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Letters, May 17

Why USPS is in trouble

I was disappointed neither commentator on the Sunday, May 10 Opinion page mentioned that in 2006 a Republican-led Congress passed a law requiring the U.S. Postal Service to put away enough money to cover the retirement and pension costs for the next 75 years.

In other words, for the past 12 years it has had to cover future costs for employees who have yet to be born. Sounds crazy? I agree, and I am sure the Republicans’ purpose had little to do with your mail being delivered.

The fact is, the USPS would have been showing a profit if the 2006 law were not in effect. The USPS works well for me and has my support — now and for the future.

Barry Peckham


Election videos helpful

My ballot is in the mail. In general I found the candidates in this primary less than inspiring.

Perhaps it’s the current polarization or the widespread distrust of all things governmental. The ads are pandering and shallow.

The best “look” at our candidates was provided by your newspaper. Your video interviews helped to provide needed context and content. Thank you for doing your part.

Railing against the local paper is a favored sport in the valley. I hope you’re around for a long time, continuing to report and provoke.

Tom Eaton

Eagle Point

Supporting sports complex

I’m writing in support of Ballot Measures 15-187, 15-188, and the Medford Sports and Events Complex.

All of us are looking past the pandemic to better times. We have seen the effects that school closures and a lack of activities have had on the children of our valley.

When it’s safe to engage in normal activities again, students will flock back to sports, clubs and teams in even greater numbers than before. Let’s have this new facility ready for them.

The Sports and Events Complex will give all children in our community access to the pool, water slides, and to the much-needed basketball courts and other amenities. It’s hard to imagine Medford now without the U.S. Cellular Community Park so admirably built and managed by our Parks and Recreation Department. Ballot Measures 15-187 and 15-188 give us a chance to look to a bright new future during these challenging times.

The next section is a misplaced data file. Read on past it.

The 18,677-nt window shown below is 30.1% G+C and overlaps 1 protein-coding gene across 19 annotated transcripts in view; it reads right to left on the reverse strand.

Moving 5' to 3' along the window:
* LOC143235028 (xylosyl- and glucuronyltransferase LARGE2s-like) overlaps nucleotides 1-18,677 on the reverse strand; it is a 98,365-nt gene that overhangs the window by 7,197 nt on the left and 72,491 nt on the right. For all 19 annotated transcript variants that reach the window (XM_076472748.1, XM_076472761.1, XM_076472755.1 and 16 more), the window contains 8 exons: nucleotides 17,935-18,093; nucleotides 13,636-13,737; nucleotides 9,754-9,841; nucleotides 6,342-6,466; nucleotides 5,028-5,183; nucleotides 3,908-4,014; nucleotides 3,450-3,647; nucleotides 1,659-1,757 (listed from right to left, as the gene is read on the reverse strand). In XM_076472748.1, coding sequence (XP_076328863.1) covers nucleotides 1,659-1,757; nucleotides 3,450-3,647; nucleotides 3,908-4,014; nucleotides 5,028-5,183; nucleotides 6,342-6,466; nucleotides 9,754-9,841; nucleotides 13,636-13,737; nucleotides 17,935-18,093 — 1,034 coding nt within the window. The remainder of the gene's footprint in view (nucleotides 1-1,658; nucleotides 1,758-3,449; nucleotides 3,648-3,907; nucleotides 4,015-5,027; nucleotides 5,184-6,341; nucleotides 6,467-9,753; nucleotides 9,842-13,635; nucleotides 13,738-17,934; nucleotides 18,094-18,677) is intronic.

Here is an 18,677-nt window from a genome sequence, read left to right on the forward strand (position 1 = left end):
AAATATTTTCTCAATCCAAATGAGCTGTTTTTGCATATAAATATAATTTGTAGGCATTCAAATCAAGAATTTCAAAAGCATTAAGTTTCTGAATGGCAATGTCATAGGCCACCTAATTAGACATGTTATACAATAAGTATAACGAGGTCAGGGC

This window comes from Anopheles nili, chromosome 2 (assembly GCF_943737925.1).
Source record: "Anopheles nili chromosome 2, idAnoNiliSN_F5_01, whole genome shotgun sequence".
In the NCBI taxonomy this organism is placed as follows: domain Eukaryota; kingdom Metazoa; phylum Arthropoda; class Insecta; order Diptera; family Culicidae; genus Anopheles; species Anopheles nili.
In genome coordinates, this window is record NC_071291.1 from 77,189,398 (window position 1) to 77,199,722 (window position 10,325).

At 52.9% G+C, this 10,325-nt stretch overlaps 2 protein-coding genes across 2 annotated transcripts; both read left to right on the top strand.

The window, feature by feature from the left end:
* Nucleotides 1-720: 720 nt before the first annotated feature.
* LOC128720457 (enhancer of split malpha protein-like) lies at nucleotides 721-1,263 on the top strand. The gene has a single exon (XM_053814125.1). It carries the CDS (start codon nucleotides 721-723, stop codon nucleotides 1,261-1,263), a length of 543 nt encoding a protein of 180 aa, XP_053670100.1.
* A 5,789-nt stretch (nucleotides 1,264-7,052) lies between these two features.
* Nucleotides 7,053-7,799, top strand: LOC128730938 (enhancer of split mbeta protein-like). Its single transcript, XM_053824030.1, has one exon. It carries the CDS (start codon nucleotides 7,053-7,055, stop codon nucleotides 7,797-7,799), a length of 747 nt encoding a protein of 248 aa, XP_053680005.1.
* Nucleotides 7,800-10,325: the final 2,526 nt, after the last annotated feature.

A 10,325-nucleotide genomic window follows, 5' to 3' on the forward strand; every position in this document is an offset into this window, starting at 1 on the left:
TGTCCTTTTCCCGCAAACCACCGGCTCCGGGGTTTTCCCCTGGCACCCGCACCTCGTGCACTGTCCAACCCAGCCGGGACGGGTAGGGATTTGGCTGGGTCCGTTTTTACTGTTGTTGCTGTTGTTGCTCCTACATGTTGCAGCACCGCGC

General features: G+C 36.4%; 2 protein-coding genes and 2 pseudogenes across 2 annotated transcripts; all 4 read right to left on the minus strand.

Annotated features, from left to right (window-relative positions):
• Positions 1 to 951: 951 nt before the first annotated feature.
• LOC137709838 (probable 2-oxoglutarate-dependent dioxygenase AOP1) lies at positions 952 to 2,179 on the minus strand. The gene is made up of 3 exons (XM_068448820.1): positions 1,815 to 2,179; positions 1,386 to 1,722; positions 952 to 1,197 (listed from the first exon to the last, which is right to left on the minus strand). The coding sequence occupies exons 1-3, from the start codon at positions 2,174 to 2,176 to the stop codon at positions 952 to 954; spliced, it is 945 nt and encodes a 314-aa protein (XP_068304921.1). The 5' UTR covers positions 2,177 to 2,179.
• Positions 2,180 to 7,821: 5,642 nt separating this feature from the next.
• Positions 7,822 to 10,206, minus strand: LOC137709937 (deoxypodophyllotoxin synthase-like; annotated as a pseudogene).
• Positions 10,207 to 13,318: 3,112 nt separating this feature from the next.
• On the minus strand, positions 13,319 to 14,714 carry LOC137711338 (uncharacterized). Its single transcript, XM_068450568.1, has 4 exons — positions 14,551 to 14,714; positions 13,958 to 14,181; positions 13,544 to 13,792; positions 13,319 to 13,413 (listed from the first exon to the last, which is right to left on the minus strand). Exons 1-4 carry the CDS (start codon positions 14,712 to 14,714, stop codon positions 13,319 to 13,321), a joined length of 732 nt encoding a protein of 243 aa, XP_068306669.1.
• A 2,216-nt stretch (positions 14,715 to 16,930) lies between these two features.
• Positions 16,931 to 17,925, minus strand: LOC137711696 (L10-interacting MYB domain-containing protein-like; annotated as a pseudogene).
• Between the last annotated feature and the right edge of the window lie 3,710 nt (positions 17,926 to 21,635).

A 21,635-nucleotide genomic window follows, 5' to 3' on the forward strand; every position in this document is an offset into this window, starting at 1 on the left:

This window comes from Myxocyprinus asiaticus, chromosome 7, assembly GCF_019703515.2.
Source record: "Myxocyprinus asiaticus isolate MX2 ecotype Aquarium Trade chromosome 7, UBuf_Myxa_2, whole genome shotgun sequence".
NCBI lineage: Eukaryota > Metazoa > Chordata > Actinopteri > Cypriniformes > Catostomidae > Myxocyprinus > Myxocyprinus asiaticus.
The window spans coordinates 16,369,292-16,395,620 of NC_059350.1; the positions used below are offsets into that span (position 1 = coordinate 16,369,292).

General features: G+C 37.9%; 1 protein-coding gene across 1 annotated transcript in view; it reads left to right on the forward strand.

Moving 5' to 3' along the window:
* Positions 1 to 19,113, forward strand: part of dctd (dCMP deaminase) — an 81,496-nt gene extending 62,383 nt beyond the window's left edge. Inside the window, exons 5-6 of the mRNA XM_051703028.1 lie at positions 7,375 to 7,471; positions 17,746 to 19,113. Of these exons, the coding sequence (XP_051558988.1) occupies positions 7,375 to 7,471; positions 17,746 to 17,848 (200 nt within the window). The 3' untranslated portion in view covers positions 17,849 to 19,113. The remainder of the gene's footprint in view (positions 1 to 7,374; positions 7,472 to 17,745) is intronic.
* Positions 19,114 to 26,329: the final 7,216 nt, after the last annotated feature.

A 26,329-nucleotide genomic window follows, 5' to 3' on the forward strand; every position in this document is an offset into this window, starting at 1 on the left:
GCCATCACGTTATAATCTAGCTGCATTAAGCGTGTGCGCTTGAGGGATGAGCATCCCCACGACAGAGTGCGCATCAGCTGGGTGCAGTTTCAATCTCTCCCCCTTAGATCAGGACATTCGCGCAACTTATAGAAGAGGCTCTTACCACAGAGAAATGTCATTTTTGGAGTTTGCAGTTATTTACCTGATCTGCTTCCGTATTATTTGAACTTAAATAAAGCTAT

Frank Phillips, president, St. Mary’s School


No immunity needed

In his May 10 column, Marc Thiessen advocates granting business owners immunity during this pandemic from responsibility for causing COVID-19 illness in customers or workers in their stores or restaurants or corporate headquarters. This approach is wrong and would defeat the economic recovery.

Those businesses that play by the rules — they comply with the CDC guidelines and state COVID-19 safety requirements — meet their legal responsibility, are not negligent and would not be liable if someone gets sick.

But what if an owner is not careful or thinks the pandemic is overblown and ignores guidelines and its workers and customers contract COVID-19? Why should that owner have immunity?

Here I am, a customer, thinking about going to a Thiessen-immune restaurant in which the owner has no liability for assuring that his employees do not have COVID-19 or wear masks, or wash their hands, or sanitize the facility, or require social distancing. I will not go to that restaurant.

If business owners have no responsibility or very limited responsibility for their customers’ and employees’ safety, customers will not go there and employees will not work there — if they can help it. And there will be no economic recovery.

David Beale


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